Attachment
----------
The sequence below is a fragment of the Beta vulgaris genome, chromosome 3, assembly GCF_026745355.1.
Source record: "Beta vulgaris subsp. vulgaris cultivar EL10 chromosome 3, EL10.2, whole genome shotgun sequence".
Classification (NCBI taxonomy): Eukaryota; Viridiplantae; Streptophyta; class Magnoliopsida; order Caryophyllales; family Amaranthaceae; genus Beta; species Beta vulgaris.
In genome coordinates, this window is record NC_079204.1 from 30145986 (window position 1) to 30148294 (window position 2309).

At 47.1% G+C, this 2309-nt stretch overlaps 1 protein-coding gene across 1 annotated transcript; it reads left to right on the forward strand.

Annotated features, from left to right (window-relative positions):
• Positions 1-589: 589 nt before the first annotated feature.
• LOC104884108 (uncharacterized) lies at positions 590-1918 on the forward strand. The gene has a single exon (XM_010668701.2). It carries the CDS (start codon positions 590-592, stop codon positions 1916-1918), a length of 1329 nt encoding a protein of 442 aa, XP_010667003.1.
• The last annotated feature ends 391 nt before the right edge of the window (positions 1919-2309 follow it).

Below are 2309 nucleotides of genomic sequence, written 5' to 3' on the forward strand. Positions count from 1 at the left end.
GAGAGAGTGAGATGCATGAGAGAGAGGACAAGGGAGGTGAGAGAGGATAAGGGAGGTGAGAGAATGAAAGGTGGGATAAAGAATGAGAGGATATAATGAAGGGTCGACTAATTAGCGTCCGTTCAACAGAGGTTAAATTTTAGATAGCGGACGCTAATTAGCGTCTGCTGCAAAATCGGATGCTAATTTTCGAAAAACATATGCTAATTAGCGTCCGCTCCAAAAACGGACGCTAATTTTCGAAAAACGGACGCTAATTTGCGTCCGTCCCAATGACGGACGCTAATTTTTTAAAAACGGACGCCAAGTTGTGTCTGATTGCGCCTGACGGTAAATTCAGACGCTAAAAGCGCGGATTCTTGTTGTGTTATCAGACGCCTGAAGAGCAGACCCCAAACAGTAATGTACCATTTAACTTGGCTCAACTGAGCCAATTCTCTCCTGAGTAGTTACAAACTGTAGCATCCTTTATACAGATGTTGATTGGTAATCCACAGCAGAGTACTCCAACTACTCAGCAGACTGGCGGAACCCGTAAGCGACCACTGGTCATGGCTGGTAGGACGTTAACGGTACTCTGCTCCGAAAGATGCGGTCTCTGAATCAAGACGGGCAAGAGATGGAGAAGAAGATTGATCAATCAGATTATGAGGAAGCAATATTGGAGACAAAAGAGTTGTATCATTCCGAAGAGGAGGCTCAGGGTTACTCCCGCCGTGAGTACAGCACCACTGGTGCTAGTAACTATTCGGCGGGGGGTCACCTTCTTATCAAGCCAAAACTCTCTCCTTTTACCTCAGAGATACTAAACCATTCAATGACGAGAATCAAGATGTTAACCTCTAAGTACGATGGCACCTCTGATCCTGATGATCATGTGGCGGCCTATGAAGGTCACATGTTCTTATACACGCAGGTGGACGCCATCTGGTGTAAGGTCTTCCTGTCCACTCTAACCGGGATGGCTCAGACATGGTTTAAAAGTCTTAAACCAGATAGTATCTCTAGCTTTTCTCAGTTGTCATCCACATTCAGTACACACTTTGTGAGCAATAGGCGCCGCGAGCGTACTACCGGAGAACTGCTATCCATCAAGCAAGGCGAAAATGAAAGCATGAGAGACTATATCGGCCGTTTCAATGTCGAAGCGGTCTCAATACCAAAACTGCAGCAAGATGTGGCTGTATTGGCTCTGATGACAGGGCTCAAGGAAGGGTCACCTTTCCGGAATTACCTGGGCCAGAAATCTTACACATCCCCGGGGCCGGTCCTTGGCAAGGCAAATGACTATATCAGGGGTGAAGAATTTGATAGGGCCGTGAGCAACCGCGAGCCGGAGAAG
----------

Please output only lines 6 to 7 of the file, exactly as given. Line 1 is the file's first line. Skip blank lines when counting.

Annotated features, from left to right (window-relative positions):
• Positions 1-589: 589 nt before the first annotated feature.